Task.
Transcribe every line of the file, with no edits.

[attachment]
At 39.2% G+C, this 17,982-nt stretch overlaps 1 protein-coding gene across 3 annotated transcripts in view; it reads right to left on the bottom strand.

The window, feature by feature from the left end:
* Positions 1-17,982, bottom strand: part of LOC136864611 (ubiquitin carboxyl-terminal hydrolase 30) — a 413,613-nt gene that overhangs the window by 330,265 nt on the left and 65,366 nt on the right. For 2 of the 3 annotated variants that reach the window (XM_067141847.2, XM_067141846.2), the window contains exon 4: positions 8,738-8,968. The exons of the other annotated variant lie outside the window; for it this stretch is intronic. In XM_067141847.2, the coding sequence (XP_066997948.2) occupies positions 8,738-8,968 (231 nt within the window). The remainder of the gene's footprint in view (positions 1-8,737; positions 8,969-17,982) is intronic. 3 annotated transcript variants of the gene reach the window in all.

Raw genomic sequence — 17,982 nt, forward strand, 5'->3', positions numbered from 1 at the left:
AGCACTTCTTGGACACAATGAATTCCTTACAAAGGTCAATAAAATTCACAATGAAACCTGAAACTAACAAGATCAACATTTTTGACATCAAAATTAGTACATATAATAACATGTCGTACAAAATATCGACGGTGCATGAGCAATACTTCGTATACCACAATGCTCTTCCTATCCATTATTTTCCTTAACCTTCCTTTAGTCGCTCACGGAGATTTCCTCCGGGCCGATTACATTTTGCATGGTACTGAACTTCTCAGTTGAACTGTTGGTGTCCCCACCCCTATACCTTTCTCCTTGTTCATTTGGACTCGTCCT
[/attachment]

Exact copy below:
At 39.2% G+C, this 17,982-nt stretch overlaps 1 protein-coding gene across 3 annotated transcripts in view; it reads right to left on the bottom strand.

The window, feature by feature from the left end:
* Positions 1-17,982, bottom strand: part of LOC136864611 (ubiquitin carboxyl-terminal hydrolase 30) — a 413,613-nt gene that overhangs the window by 330,265 nt on the left and 65,366 nt on the right. For 2 of the 3 annotated variants that reach the window (XM_067141847.2, XM_067141846.2), the window contains exon 4: positions 8,738-8,968. The exons of the other annotated variant lie outside the window; for it this stretch is intronic. In XM_067141847.2, the coding sequence (XP_066997948.2) occupies positions 8,738-8,968 (231 nt within the window). The remainder of the gene's footprint in view (positions 1-8,737; positions 8,969-17,982) is intronic. 3 annotated transcript variants of the gene reach the window in all.

Raw genomic sequence — 17,982 nt, forward strand, 5'->3', positions numbered from 1 at the left:
AGCACTTCTTGGACACAATGAATTCCTTACAAAGGTCAATAAAATTCACAATGAAACCTGAAACTAACAAGATCAACATTTTTGACATCAAAATTAGTACATATAATAACATGTCGTACAAAATATCGACGGTGCATGAGCAATACTTCGTATACCACAATGCTCTTCCTATCCATTATTTTCCTTAACCTTCCTTTAGTCGCTCACGGAGATTTCCTCCGGGCCGATTACATTTTGCATGGTACTGAACTTCTCAGTTGAACTGTTGGTGTCCCCACCCCTATACCTTTCTCCTTGTTCATTTGGACTCGTCCT